Accounts receivable Inventory balance Income Accounts payable § 481 Adjustment 70,000 130,000 200,000 (20,000) $180,000 8 Example of Sec. 481(a) Adjustment Taxpayer has been using cash method Used cash method through 2001 Year of change is 2002, first year of accrual method 9 Example of Sec. 481(a) Adjustment End of year 2001 (year prior to change)
(income not reported using cash method) $150,000 PRO IRS 70,000 PRO IRS (72,000) PRO Taxpayer $148,000 Inventories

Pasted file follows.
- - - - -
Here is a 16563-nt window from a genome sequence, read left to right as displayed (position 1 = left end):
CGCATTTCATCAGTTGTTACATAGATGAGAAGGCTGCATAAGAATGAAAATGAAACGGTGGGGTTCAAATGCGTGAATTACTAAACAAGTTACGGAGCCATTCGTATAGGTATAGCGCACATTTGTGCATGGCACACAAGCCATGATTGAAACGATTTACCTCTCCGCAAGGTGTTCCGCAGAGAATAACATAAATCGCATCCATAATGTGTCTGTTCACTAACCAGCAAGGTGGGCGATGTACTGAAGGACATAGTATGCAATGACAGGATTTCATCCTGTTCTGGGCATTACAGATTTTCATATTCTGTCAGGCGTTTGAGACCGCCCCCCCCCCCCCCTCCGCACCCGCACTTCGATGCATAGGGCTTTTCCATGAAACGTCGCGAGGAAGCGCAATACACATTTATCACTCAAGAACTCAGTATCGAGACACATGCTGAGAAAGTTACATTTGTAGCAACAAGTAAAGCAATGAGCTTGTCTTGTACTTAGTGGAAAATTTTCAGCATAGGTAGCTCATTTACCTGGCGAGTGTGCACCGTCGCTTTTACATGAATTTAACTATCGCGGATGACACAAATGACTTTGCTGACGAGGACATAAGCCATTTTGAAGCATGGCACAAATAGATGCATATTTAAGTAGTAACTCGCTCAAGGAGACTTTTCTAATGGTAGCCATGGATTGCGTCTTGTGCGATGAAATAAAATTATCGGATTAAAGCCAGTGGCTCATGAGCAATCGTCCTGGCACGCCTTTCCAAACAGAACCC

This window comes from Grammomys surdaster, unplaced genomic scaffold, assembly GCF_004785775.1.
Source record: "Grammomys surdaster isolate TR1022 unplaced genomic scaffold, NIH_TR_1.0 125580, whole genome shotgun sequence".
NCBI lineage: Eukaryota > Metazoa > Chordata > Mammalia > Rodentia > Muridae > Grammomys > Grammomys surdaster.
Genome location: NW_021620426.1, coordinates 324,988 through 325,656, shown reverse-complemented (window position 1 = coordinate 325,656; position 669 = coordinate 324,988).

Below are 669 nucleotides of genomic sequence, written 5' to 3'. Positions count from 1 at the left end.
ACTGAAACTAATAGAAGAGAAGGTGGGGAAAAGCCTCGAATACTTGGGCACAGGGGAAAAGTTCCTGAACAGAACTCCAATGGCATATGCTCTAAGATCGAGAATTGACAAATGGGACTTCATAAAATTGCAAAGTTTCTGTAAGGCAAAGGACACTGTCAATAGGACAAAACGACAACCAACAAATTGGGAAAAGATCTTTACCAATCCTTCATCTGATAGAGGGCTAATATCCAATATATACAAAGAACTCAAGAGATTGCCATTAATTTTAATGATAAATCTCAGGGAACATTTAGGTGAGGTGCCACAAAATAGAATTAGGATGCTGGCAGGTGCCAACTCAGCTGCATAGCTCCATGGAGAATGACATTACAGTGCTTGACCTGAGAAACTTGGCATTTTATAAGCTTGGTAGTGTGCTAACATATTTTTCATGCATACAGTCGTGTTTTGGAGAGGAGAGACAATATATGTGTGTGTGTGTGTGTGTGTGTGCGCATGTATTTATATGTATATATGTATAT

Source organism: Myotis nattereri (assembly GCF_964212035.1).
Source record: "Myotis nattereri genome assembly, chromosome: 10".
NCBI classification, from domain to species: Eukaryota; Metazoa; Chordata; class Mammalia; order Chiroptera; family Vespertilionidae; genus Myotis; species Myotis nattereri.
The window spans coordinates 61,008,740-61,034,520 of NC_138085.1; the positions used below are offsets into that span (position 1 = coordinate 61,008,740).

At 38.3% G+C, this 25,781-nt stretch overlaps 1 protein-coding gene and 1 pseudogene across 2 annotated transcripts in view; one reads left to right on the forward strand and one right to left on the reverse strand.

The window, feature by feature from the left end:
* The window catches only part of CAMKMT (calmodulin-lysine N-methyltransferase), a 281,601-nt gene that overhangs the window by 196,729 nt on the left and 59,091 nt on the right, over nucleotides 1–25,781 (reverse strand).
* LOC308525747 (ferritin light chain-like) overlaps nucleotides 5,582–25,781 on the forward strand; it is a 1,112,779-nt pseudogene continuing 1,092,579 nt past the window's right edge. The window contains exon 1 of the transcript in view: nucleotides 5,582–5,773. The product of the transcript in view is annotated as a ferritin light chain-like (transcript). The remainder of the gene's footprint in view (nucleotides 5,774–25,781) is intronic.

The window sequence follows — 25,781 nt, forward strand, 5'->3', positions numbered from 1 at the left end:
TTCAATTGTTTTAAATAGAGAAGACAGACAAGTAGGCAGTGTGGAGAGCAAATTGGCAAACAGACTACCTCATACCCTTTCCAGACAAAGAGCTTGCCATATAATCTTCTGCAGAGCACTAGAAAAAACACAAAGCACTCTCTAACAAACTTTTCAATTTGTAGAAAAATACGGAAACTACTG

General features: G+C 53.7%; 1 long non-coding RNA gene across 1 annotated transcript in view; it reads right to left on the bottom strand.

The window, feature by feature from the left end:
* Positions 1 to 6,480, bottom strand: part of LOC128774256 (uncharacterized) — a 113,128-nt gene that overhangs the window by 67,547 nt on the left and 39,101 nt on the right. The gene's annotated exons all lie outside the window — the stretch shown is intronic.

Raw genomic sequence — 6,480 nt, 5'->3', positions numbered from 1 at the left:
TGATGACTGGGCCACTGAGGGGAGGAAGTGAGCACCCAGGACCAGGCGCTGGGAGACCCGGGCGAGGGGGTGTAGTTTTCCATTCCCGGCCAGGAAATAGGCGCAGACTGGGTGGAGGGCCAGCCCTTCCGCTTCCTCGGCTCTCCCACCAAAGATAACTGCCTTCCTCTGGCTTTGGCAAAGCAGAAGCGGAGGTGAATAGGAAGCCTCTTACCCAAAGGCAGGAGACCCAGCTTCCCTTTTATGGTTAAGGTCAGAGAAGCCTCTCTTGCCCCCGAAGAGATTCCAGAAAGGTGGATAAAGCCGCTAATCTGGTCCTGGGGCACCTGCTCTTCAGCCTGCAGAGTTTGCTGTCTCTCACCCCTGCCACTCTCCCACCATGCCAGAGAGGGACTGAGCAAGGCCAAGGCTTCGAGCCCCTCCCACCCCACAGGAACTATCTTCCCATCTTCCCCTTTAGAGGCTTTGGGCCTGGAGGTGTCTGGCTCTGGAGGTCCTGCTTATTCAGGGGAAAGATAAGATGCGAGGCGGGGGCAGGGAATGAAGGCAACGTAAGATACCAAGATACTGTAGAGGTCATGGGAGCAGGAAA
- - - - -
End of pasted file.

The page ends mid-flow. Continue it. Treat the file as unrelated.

(expensed using cash method) Accounts payable
(expenses not reported using cash method) Overall cumulative effect 10 Example of Sec. 481(a) Adjustment Involuntary Change
later audit in 2004 Assume change is forced by IRS at time of Taxpayer must absorb 2002 (year of change) (year of change) all effects of change in $148,000 additional taxable income (150+70-72) in 2002 Interest, penalties, etc. have already run for 2 years
11 Example of Sec. 481(a) Adjustment
Voluntary change 12 Example of Sec. 481(a) Adjustment Voluntary change